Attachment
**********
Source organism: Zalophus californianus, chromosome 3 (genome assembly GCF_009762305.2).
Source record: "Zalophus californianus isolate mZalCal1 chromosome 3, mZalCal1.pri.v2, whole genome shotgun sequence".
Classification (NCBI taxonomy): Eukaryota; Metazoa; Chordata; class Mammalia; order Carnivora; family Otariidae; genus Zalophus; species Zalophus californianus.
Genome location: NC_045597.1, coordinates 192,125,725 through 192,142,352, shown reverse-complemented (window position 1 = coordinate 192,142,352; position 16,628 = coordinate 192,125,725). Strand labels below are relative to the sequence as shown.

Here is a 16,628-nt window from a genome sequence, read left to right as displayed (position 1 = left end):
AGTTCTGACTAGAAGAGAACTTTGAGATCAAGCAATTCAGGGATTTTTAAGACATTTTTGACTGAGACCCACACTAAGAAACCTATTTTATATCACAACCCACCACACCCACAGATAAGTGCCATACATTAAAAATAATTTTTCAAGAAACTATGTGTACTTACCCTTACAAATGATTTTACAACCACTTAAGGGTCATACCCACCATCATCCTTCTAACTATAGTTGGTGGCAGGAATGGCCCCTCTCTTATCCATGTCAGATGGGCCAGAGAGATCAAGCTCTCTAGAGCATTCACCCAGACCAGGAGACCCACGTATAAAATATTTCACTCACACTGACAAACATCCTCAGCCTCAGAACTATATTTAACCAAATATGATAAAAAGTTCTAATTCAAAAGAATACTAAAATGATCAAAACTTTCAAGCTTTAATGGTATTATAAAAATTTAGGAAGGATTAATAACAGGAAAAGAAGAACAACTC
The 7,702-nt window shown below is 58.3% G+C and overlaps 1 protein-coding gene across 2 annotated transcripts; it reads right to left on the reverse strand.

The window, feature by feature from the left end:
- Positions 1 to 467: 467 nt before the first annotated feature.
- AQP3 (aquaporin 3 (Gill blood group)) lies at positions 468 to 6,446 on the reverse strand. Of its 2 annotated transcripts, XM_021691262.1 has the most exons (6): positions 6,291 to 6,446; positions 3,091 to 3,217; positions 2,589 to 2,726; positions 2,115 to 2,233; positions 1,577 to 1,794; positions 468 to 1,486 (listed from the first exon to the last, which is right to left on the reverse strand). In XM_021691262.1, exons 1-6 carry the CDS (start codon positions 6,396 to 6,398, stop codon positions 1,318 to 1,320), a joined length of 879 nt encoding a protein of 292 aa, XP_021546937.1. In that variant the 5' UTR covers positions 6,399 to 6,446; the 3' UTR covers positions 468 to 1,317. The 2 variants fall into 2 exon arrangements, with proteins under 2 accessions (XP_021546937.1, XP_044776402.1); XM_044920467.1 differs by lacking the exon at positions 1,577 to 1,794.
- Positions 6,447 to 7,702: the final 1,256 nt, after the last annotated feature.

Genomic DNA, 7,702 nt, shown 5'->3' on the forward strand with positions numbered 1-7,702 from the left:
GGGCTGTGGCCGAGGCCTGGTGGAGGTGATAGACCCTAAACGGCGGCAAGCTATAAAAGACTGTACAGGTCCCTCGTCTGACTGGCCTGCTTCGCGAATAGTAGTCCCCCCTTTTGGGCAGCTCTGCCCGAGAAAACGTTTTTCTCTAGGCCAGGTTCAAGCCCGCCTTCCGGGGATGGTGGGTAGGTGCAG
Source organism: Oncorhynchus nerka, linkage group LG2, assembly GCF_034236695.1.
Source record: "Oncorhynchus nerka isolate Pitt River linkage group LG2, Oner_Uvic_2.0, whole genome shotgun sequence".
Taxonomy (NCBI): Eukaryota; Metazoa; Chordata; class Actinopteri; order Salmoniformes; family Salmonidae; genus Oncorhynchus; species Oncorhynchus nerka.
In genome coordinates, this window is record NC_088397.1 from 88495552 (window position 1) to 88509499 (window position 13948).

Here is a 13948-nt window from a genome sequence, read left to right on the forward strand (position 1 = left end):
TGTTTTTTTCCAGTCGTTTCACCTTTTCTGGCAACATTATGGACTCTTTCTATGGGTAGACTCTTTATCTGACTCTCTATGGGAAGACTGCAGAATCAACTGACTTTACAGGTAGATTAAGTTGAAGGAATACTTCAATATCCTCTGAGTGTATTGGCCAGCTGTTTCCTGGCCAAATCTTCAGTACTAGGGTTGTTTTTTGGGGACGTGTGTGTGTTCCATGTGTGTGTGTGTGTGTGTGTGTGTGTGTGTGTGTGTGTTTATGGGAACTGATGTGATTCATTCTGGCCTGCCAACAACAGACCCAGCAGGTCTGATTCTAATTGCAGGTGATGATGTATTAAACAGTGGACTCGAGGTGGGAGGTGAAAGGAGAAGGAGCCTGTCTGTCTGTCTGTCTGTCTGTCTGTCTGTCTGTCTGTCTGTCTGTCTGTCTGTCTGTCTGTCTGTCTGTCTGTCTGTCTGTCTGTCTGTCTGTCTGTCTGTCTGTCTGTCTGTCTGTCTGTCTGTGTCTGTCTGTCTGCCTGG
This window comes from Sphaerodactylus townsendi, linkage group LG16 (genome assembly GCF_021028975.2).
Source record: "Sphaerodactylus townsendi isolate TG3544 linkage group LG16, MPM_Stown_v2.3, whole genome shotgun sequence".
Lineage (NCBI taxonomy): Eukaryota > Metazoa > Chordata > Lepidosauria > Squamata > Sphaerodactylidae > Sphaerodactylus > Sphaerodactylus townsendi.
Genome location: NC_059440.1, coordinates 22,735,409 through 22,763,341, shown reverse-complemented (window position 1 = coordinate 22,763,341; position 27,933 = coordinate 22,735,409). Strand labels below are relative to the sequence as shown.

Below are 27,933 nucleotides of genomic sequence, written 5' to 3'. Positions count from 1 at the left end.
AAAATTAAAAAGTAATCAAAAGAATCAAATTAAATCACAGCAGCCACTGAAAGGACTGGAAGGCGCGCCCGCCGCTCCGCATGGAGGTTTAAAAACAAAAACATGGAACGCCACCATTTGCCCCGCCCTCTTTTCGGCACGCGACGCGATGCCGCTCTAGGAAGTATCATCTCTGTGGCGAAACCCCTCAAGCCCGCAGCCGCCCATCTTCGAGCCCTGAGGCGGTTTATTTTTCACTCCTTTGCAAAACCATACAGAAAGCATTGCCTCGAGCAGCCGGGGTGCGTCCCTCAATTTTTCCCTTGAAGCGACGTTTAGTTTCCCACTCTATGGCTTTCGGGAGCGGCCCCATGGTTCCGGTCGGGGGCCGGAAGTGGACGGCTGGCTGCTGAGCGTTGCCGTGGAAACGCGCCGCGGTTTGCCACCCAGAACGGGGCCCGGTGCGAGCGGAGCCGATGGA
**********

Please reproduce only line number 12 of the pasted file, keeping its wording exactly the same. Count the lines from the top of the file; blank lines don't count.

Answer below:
Genomic DNA, 7,702 nt, shown 5'->3' on the forward strand with positions numbered 1-7,702 from the left: